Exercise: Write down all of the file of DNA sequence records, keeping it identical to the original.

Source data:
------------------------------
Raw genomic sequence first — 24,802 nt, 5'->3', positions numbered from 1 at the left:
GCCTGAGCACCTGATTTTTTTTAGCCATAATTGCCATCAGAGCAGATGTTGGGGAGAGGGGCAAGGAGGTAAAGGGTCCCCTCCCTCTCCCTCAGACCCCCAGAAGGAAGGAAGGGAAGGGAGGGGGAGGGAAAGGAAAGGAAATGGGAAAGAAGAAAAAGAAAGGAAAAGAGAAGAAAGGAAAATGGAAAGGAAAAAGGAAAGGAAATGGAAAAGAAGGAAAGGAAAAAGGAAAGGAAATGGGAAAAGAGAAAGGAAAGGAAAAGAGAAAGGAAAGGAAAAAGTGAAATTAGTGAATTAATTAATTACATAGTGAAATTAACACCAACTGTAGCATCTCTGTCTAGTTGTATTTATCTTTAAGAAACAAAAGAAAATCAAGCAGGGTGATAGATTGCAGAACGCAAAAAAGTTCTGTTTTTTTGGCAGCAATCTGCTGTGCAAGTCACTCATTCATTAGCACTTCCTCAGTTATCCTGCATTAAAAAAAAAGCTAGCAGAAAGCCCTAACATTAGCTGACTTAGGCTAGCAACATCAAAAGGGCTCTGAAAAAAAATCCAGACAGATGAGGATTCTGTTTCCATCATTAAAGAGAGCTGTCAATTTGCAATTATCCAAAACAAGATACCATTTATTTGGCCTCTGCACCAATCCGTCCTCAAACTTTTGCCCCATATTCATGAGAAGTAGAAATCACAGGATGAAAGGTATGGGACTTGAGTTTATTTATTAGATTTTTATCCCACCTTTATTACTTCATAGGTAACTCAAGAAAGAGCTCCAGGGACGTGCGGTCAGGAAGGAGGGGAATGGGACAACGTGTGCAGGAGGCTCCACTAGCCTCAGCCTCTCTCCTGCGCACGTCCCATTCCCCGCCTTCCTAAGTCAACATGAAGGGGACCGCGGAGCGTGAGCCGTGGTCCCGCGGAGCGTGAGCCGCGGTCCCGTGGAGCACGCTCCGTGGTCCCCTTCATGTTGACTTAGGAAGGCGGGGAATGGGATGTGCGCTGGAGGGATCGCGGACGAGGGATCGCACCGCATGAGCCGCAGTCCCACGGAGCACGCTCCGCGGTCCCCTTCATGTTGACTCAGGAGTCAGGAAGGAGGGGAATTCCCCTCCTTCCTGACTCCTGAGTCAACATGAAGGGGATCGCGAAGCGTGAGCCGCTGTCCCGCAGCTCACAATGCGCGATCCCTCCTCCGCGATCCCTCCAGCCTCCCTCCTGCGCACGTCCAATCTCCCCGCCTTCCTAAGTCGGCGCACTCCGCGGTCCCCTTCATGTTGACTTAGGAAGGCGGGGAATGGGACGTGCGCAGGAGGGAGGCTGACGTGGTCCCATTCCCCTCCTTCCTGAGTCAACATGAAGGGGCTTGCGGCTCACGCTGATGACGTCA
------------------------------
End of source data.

Raw genomic sequence first — 24,802 nt, 5'->3', positions numbered from 1 at the left:
GCCTGAGCACCTGATTTTTTTTAGCCATAATTGCCATCAGAGCAGATGTTGGGGAGAGGGGCAAGGAGGTAAAGGGTCCCCTCCCTCTCCCTCAGACCCCCAGAAGGAAGGAAGGGAAGGGAGGGGGAGGGAAAGGAAAGGAAATGGGAAAGAAGAAAAAGAAAGGAAAAGAGAAGAAAGGAAAATGGAAAGGAAAAAGGAAAGGAAATGGAAAAGAAGGAAAGGAAAAAGGAAAGGAAATGGGAAAAGAGAAAGGAAAGGAAAAGAGAAAGGAAAGGAAAAAGTGAAATTAGTGAATTAATTAATTACATAGTGAAATTAACACCAACTGTAGCATCTCTGTCTAGTTGTATTTATCTTTAAGAAACAAAAGAAAATCAAGCAGGGTGATAGATTGCAGAACGCAAAAAAGTTCTGTTTTTTTGGCAGCAATCTGCTGTGCAAGTCACTCATTCATTAGCACTTCCTCAGTTATCCTGCATTAAAAAAAAAGCTAGCAGAAAGCCCTAACATTAGCTGACTTAGGCTAGCAACATCAAAAGGGCTCTGAAAAAAAATCCAGACAGATGAGGATTCTGTTTCCATCATTAAAGAGAGCTGTCAATTTGCAATTATCCAAAACAAGATACCATTTATTTGGCCTCTGCACCAATCCGTCCTCAAACTTTTGCCCCATATTCATGAGAAGTAGAAATCACAGGATGAAAGGTATGGGACTTGAGTTTATTTATTAGATTTTTATCCCACCTTTATTACTTCATAGGTAACTCAAGAAAGAGCTCCAGGGACGTGCGGTCAGGAAGGAGGGGAATGGGACAACGTGTGCAGGAGGCTCCACTAGCCTCAGCCTCTCTCCTGCGCACGTCCCATTCCCCGCCTTCCTAAGTCAACATGAAGGGGACCGCGGAGCGTGAGCCGTGGTCCCGCGGAGCGTGAGCCGCGGTCCCGTGGAGCACGCTCCGTGGTCCCCTTCATGTTGACTTAGGAAGGCGGGGAATGGGATGTGCGCTGGAGGGATCGCGGACGAGGGATCGCACCGCATGAGCCGCAGTCCCACGGAGCACGCTCCGCGGTCCCCTTCATGTTGACTCAGGAGTCAGGAAGGAGGGGAATTCCCCTCCTTCCTGACTCCTGAGTCAACATGAAGGGGATCGCGAAGCGTGAGCCGCTGTCCCGCAGCTCACAATGCGCGATCCCTCCTCCGCGATCCCTCCAGCCTCCCTCCTGCGCACGTCCAATCTCCCCGCCTTCCTAAGTCGGCGCACTCCGCGGTCCCCTTCATGTTGACTTAGGAAGGCGGGGAATGGGACGTGCGCAGGAGGGAGGCTGACGTGGTCCCATTCCCCTCCTTCCTGAGTCAACATGAAGGGGCTTGCGGCTCACGCTGATGACGTCA